I’ll admit that I’m not as up on the photography side of the Patreon community, but a quick search turned up several. I even found an article that might give you some good examples to check out: https://fstoplounge.com/2018/07/top-patreon-photography-creators-earners-2018/ You might even try reaching out to one or two that look closest to what you do to see if they have more specific advice.
I would also look at the other visual artist’s Patreon pages for ideas on how to best craft your own page, particularly the reward tiers. There’s quite a range of things you can offer like digital images, backgrounds, prints, and tutorials or pieces that describe your process (which I always find interesting). The trick is finding the things that will not eat up too much of your time and be enjoyable for you to do on a regular basis.
As with any Patreon page, having an existing fan base is a necessity. People will not find you organically there, so I would focus on building up a presence on Twitter, Instagram, Facebook (pick and choose which work best for you, but sometimes you have to chase audience to where they hang out), and other specialty sites (I’m not familiar with the ones more dedicated to professional photography, but I assume they exist). There’s no magic number of total followers to go by. I’d be more inclined to use interaction as my baseline assessment. Following is one thing. Liking and commenting are another. The level of engagement is proportional to their likelihood of supporting you.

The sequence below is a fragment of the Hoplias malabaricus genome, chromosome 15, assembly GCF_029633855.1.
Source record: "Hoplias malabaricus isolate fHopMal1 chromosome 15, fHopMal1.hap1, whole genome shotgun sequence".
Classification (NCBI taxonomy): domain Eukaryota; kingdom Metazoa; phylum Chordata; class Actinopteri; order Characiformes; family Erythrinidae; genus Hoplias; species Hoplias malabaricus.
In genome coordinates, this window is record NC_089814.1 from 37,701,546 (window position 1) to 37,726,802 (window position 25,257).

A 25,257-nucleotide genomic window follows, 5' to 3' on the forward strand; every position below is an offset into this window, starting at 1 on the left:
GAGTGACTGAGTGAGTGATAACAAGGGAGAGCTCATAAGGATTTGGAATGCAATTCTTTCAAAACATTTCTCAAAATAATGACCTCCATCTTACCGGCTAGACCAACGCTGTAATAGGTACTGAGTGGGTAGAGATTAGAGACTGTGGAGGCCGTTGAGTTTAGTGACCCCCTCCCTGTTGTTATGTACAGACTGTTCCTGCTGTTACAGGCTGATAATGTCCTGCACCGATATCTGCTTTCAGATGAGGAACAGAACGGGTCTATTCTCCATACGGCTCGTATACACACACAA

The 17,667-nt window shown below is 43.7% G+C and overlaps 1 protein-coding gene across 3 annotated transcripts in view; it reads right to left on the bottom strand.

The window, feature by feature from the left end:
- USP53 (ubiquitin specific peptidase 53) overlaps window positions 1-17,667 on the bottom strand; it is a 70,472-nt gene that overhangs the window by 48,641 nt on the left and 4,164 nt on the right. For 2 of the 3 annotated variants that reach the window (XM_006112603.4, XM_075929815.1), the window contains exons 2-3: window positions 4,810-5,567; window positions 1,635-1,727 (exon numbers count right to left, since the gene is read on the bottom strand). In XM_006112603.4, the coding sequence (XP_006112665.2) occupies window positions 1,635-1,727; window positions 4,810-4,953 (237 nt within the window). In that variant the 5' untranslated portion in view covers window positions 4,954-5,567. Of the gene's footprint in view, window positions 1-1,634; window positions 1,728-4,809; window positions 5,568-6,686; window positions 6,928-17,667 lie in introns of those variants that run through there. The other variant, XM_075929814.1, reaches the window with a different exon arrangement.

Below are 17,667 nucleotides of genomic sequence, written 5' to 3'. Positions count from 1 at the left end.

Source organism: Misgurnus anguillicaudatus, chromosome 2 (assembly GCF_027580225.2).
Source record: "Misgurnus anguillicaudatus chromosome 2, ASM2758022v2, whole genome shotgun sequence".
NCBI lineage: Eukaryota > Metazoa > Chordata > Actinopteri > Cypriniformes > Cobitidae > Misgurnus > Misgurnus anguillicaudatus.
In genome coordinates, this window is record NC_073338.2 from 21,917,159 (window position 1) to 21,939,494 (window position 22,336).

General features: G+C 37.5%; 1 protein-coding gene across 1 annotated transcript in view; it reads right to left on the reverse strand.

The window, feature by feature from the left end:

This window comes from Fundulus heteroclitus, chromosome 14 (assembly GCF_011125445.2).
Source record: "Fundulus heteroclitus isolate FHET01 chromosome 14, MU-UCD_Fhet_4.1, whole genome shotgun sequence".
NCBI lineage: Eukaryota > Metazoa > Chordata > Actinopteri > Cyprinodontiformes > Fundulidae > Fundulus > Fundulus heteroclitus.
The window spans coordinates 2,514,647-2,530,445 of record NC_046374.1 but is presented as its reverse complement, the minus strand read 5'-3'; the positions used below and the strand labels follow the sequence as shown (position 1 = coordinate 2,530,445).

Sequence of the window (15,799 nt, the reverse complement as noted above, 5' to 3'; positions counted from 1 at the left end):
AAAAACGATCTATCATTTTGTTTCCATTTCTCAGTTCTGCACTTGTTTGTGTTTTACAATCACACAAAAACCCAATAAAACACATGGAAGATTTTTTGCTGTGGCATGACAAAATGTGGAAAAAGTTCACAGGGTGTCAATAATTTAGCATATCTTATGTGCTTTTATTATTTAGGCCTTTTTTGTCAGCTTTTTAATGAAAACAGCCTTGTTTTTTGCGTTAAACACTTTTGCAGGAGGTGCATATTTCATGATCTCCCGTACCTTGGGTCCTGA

Best of luck!
Thanks for the excellent discussion of Patreon. I’m an independent publisher with a small but solid following built up over ten years. Based upon your review and the comments, I’ll give Patreon a serious look for offsetting future projects.